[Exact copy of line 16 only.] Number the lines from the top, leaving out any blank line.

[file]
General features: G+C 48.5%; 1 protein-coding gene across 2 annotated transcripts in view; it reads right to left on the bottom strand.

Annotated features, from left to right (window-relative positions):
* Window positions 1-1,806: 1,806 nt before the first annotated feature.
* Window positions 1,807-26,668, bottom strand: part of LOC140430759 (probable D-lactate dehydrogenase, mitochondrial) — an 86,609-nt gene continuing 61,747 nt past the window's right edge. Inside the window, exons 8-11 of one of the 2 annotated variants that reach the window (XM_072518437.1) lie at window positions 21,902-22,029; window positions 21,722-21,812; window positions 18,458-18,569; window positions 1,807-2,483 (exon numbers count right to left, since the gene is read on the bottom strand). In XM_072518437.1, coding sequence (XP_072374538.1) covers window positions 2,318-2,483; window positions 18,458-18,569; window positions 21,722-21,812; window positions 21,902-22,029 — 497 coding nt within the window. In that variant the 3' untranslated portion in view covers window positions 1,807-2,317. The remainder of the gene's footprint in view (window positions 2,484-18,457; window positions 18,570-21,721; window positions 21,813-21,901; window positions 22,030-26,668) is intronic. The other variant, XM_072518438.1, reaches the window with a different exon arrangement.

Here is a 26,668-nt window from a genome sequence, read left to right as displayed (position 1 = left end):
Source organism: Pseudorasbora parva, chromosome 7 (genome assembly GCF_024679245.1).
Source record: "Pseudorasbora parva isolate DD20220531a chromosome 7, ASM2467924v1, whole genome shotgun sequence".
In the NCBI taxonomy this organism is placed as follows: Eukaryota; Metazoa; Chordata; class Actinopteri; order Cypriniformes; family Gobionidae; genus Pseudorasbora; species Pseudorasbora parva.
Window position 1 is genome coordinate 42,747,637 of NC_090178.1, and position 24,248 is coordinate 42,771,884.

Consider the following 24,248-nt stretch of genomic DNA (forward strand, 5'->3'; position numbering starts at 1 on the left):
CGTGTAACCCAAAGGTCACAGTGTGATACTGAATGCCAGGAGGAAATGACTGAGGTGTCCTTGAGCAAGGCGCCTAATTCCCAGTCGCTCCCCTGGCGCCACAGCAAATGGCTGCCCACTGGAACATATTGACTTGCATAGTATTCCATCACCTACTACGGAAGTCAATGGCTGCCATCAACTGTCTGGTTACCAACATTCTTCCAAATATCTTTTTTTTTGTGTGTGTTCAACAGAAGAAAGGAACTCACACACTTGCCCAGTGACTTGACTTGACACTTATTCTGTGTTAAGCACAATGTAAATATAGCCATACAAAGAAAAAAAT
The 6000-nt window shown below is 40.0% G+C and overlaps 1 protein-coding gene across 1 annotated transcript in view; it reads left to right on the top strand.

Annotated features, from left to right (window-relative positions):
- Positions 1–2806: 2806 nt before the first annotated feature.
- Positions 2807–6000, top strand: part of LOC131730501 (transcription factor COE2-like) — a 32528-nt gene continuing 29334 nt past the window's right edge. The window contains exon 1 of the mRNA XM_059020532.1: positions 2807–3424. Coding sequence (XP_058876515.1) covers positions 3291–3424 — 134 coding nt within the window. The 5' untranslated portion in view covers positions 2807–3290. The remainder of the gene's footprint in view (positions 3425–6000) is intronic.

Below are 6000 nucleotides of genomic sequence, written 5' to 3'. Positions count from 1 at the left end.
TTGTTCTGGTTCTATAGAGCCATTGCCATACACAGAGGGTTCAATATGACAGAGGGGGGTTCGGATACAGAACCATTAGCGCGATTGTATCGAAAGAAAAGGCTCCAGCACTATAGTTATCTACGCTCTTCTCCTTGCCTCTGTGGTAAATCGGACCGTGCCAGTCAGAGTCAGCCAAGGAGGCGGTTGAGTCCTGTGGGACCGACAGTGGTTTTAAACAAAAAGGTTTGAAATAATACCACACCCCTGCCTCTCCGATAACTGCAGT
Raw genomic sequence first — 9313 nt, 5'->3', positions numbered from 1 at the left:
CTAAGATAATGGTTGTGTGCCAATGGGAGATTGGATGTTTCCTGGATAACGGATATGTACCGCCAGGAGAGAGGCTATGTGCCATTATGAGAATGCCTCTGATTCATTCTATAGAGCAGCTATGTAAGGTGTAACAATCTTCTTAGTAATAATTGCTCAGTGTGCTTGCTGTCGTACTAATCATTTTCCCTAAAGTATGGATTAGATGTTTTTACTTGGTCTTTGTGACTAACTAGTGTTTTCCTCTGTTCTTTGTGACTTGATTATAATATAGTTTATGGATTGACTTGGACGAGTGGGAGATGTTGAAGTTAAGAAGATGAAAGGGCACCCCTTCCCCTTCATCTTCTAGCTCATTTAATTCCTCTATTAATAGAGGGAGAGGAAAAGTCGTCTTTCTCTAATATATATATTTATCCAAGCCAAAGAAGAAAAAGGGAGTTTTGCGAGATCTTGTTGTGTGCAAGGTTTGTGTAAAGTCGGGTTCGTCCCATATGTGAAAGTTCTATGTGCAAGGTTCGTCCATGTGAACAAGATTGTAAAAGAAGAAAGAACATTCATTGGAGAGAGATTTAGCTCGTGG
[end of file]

Below are 6000 nucleotides of genomic sequence, written 5' to 3'. Positions count from 1 at the left end.